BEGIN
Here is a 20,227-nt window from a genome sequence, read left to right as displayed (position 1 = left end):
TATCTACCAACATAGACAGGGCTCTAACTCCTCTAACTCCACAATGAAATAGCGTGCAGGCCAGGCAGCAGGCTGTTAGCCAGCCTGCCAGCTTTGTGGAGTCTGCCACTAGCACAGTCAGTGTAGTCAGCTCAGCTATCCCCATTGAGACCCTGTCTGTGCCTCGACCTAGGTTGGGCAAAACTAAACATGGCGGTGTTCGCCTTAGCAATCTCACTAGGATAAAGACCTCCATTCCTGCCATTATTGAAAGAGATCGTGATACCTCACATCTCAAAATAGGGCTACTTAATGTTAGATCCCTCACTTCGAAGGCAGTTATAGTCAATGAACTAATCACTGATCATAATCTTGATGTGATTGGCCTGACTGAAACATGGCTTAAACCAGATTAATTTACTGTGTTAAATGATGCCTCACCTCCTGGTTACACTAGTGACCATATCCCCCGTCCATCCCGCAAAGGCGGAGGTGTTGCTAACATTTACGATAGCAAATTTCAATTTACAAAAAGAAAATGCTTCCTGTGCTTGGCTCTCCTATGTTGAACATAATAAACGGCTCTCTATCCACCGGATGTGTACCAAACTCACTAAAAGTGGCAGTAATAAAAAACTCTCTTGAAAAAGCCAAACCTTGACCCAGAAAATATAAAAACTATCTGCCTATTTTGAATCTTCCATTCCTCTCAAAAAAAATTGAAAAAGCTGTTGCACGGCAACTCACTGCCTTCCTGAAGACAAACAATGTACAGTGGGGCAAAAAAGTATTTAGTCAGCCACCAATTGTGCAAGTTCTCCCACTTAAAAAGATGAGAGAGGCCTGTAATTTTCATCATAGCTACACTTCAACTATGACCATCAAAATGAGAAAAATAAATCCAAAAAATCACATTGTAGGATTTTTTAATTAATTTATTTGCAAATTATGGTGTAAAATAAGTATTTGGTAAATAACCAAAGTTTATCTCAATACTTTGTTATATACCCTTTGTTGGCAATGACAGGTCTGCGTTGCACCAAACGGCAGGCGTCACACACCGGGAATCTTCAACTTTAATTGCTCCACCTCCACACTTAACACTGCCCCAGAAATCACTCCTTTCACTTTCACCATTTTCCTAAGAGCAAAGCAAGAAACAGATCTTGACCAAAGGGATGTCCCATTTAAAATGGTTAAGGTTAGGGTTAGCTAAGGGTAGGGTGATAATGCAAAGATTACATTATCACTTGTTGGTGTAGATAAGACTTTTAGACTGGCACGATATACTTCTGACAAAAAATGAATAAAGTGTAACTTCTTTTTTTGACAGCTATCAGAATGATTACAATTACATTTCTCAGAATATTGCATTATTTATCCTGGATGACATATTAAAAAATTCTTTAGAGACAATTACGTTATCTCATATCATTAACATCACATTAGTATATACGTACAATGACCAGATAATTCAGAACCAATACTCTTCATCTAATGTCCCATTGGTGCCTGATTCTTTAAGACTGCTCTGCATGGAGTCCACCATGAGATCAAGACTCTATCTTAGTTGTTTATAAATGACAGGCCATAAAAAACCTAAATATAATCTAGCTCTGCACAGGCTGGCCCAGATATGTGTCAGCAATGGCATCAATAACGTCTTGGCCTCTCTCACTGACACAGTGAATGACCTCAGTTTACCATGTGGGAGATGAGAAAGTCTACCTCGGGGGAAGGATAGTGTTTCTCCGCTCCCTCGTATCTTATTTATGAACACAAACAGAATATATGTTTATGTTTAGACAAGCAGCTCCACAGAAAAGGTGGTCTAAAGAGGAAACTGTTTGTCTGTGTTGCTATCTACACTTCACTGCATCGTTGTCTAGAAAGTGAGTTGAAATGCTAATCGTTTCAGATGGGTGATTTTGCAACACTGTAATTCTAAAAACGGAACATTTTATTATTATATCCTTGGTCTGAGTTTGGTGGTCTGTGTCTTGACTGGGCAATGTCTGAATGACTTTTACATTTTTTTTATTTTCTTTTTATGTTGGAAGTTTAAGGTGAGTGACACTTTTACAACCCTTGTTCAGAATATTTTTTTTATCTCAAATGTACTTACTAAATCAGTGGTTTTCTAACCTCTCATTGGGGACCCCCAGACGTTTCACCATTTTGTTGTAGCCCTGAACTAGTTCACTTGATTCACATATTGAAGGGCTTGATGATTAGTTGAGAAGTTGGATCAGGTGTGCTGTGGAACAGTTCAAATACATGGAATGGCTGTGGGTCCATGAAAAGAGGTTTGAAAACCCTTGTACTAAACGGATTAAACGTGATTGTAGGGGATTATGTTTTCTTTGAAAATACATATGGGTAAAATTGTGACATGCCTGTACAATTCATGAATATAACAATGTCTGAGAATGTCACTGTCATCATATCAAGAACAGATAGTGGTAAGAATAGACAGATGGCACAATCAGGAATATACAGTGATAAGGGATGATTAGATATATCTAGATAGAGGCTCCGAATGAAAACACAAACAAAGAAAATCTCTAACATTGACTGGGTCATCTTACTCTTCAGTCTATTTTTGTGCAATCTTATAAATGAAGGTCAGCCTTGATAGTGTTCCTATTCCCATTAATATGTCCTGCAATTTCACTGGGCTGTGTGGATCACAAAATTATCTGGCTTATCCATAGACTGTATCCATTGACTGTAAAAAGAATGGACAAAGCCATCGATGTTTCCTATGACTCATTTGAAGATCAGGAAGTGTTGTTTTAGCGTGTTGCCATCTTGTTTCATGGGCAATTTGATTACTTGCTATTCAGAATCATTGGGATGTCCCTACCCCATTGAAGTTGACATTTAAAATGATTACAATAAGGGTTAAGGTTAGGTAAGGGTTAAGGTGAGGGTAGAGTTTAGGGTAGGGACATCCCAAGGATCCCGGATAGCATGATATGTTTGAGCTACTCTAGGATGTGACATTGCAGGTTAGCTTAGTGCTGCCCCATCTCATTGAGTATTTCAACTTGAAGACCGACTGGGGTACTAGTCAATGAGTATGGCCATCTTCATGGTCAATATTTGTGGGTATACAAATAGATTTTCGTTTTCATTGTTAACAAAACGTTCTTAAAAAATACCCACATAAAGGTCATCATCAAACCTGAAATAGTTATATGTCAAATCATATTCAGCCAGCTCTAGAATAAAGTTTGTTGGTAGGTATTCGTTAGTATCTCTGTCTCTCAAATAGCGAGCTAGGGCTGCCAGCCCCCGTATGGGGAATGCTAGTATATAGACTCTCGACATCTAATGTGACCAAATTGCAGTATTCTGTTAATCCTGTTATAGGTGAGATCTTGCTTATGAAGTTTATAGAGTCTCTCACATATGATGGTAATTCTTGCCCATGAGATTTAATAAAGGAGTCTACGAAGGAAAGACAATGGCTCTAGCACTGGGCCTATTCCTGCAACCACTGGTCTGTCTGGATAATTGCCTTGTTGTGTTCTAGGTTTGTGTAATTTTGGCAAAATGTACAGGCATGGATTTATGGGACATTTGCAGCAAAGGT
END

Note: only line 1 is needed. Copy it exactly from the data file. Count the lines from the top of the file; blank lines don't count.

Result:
Here is a 20,227-nt window from a genome sequence, read left to right as displayed (position 1 = left end):